GMail is no April Fools joke, unfortunately

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If you liked the privacy policy and fine prints of Orkut, you will love those of GMail, the new email service from Google that once looked like an April Fools joke. Google Watch warns us:

This page is not meant to be an analysis of Gmail, but while you are at it, please read the privacy page and the terms-of-use page for Gmail. Note that if you delete an email, Google may mark it so that it is invisible to you, but might not really delete it. And if you terminate your account, Google does not guarantee that they will erase your emails. Google decides what to delete and when, not you. It's none of your business.

While Google brags that no humans will read your emails, the entire Gmail program will involve extensive automated profiling of you as an individual. Google will be sharing the non-identifiable portions of your profile with anyone they choose. If the ownership of Google changes, or there is a merger, the entire personally-identifiable profile will be available to the new owners or partners.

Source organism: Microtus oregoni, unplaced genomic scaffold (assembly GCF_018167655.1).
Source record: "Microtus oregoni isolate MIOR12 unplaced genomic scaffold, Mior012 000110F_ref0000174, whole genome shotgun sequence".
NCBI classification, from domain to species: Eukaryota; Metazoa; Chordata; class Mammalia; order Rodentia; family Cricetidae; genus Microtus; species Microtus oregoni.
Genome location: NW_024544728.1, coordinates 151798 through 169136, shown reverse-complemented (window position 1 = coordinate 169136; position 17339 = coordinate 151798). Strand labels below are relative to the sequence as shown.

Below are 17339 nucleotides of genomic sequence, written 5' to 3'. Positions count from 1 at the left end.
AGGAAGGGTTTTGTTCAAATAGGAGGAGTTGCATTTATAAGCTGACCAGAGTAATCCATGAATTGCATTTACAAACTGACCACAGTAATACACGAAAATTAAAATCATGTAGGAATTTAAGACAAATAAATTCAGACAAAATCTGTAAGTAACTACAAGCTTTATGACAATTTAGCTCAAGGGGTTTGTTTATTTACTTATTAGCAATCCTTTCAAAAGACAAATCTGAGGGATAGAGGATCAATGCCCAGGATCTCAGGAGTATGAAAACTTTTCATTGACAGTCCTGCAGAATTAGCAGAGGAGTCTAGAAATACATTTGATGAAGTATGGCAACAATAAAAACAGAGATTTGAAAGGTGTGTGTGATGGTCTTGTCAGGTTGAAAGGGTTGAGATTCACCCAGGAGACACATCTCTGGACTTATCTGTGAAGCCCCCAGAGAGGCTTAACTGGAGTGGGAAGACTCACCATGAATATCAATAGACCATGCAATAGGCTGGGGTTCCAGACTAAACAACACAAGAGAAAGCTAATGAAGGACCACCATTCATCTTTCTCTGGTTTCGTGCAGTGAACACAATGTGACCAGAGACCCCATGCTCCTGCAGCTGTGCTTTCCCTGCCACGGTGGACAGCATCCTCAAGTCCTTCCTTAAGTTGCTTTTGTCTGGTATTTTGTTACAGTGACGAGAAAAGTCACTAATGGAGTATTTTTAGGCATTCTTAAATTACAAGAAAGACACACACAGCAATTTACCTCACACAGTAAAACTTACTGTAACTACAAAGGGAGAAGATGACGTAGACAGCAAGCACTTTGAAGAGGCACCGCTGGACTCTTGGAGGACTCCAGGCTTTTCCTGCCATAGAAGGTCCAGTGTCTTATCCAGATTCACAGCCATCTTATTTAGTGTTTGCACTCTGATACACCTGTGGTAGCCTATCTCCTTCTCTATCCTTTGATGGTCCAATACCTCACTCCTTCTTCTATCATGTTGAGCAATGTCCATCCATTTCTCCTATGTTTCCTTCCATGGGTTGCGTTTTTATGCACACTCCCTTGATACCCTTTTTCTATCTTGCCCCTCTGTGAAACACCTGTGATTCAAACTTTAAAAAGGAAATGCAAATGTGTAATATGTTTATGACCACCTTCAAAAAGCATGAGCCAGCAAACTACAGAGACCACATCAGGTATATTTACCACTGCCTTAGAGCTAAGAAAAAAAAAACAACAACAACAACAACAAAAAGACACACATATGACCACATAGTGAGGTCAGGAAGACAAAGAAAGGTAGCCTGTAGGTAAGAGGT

The Register highlights another problem, the ability for Google to link your emails to your search queries, which Larry Page explicitly didn't rule out:

"Once users register for Gmail, Google would be able to make that connection, if it chose to," Pam Dixon, head of the World Privacy Forum told the Los Angeles Times. "And if Google ever compared the two sets of data there are some people who would be chilled and embarrassed." Richard Smith, formerly at the Privacy Foundation pointed out that "Google kind of makes it easy to connect all the dots together."

Rather than allay these fears, Google's accident-prone co-founder Larry Page refused to rule out a future policy of 'joining the dots'. A simple "No, Never" would have prevented much of the damage. But asked if Google planned to link Gmail users to their Web search queries, Page replied:

"It might be really useful for us to know that information. I'd hate to rule anything like that out."

I don't know for you, but the idea that one can crawl my private correspondence to profit from it makes me sick. Even if they're using machines to do so. Google has definitely a strange idea of privacy.